Thomas A. Guglielmo
- Associate Professor of American Studies and MA Advisor
- [email protected]
Areas of Expertise
race and ethnicity, civil rights, immigration, social and political history
Professor Guglielmo’s teaching and research interests include race and ethnic studies, immigration, and twentieth-century U.S. social, cultural, and political history. He teaches undergraduate and graduate courses on race & racism, civil rights, immigration, World War II, and the U.S. state. His research has been supported by Stanford University’s Research Institute for the Comparative Study of Race and Ethnicity and by Harvard University’s Charles Warren Center for Studies in American History. He currently serves as an Organization of American Historians Distinguished Lecturer.
His first book, White on Arrival: Italians, Race, Color, and Power in Chicago, 1890-1945 (Oxford University Press, 2003), received the Frederick Jackson Turner Award from the Organization of American Historians and the Allan Nevins Prize from the Society of American Historians. It argued primarily that numerous individuals and institutions both questioned Italians’ racial desirability (as Italians, South Italians, Sicilians, and Latins) and accepted them as “white on arrival” in the United States. This argument challenged a central tenet of "whiteness scholarship," namely that European immigrants were “in-between peoples,” temporary occupants of a not-quite-white murky middle. Professor Guglielmo argued, instead, that some whiteness scholars, by failing to appreciate the differences between “color” categories (e.g., white and black) and European “racial” ones (e.g., Latin and Nordic), underestimated the stability—and, unwittingly, some of the concrete advantages—of European immigrants’ white status.
Professor Guglielmo is presently finishing up a second book entitled Divisions: World War II, the U.S. Military, and the Making of Race in America (under contract with Oxford University Press). It examines the U.S. armed forces as a critical, if oft-forgotten, site of race-making and social-movement-making. Despite a substantial scholarship on the subject, the details and impact of the military’s racial boundaries remain a mystery. What exact form did they take? Whom did they divide precisely? How were they instituted and mightily struggled over? What impact did they have on American troops and on the nation as a whole? Drawing on the interdisciplinary fields of race-making and boundary-making and on a decade of painstaking archival research, Professor Guglielmo argues, most broadly, that America's military did more than segregate races. It also helped to produce them – and, unwittingly, a series of powerful civil rights struggles in the process.
PhD, University Michigan, 2000
White on Arrival: Italians, Race, Color, and Power in Chicago, 1890-1945. New York: Oxford University Press, 2003.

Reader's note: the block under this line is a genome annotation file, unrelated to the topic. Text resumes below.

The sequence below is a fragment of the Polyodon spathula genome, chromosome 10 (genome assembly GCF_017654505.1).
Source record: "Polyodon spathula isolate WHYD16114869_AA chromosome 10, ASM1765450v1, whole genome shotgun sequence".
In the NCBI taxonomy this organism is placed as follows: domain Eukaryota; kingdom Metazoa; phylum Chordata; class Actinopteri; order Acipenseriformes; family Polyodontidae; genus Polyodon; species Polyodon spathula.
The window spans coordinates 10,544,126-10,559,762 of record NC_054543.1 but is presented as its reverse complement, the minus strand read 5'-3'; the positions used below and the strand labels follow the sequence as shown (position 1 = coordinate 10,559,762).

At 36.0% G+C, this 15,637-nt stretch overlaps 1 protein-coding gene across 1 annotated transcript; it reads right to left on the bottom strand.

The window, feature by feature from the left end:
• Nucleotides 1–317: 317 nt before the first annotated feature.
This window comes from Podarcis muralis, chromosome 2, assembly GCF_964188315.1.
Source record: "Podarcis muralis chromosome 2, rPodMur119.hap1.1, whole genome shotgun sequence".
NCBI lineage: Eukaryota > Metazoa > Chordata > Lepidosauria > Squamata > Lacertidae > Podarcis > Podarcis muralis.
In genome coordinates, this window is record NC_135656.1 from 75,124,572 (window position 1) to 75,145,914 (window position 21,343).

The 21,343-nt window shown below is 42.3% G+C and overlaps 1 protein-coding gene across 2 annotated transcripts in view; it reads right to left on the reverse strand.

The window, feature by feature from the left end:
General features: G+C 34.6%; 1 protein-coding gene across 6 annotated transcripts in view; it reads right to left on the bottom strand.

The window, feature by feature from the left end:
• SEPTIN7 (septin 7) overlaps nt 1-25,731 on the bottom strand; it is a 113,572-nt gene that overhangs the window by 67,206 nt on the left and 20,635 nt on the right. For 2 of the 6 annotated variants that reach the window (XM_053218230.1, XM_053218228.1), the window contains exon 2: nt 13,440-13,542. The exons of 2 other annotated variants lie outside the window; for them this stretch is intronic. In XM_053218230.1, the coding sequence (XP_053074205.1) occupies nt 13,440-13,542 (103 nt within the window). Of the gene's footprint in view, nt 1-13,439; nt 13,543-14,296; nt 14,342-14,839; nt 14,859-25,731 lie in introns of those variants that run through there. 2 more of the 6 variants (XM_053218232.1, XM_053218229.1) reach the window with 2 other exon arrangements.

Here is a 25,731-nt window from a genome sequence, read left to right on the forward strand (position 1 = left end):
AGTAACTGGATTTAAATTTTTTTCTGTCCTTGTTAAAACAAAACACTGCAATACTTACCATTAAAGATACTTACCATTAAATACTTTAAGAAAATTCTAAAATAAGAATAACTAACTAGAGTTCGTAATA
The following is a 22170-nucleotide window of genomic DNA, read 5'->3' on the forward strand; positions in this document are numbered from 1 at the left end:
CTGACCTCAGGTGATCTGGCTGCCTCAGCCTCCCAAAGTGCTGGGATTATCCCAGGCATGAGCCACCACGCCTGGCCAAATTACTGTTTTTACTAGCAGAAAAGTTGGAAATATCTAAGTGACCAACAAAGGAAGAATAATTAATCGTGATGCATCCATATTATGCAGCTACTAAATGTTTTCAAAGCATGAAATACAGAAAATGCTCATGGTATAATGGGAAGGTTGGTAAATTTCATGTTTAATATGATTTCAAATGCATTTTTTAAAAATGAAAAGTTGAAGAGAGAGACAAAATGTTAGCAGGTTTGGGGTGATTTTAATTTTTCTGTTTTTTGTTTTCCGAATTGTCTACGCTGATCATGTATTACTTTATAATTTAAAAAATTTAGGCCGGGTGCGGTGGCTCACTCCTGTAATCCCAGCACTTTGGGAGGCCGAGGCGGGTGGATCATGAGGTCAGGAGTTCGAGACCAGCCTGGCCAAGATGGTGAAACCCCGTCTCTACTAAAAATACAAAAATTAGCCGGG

Articles and Chapters:
“A Martial Freedom Movement: Black GIs’ Political Struggles during World War II,” Journal of American History 104 (March 2018): 879-903.
“Defining America’s Racial Boundaries: Blacks, Mexicans, and European Immigrants, 1890-1945,” (co-authored with Cybelle Fox). American Journal of Sociology 118 (September 2012): 327-379
“’Red Cross, Double Cross’: Race and America’s World War II-Era Blood Donor Service.” Journal of American History 97 (June 2010): 63-90.
“Fighting for Caucasian Rights: Mexicans, Mexican Americans, and the Transnational Struggle for Civil Rights in World War II Texas.” Journal of American History 92 (March 2006): 1212-1237.
“Encountering the Color Line in the Everyday: Italians in Interwar Chicago.” Journal of American Ethnic History 23 (Summer 2004): 45-77.
Republished in Race and Immigration in the United States: New Histories, edited by Paul Spickard, 148-177. London: Routledge, 2011.
Republished in Reconstructing Italians in Chicago: Thirty Authors in Search of Roots and Branches, edited by Dominic Candeloro, 81-112. Stone Park, IL: Italian Cultural Center/Casa Italia, 2011.
“Rethinking U.S. Whiteness Historiography.” In Whiteout: The Continuing Significance of Racism, edited by Ashley Doane and Eduardo Bonilla-Silva, 49-61. New York: Routledge, 2003.
“‘No Color Barrier’: Italians, Race, and Power in the United States.” In Are Italians White?: How Race Is Made in America, edited by Jennifer Guglielmo and Salvatore Salerno, 29-43. New York: Routledge, 2003.
“The Changing Meaning of Difference: Race, Color, and Ethnicity in America, 1930-1964,” (co-authored with Earl Lewis). In Race and Ethnicity in America: A Concise History, edited by Ronald H. Bayor, 167-192. New York: Columbia University Press, 2003.
“Toward Essentialism, Toward Difference: Gino Speranza and Conceptions of Race and Italian-American Racial Identity, 1900-1925.” Mid-America 81 (Summer 1999): 169-213.
General Interest Essays and Podcasts:
"A Martial Freedom Movement: Black G.I.s' Political Struggles during World War II" , Journal of American History, March 2018.
"Keywords in Modernity: Race", The Potomac Center for the Study of Modernity, August 2017
“What I Know about Racial Preferences,” The Observer, February 8, 2004.
"Affirmative action for immigrant whites," Oxford University Press Blog, March 27, 2015.
"Desegregating blood: a civil rights struggle to remember," The Conversation, February 12, 2015.
American Social Movements (graduate seminar)
The United States and the World (graduate seminar)
Twentieth-Century US Immigration History (undergraduate lecture/discussion)
World War II in History and Memory (undergraduate lecture/discussion)
Civil Rights Movements (undergraduate and graduate seminars)
Race & Racism in US History (undergraduate and graduate seminars)
The US State: History & Theory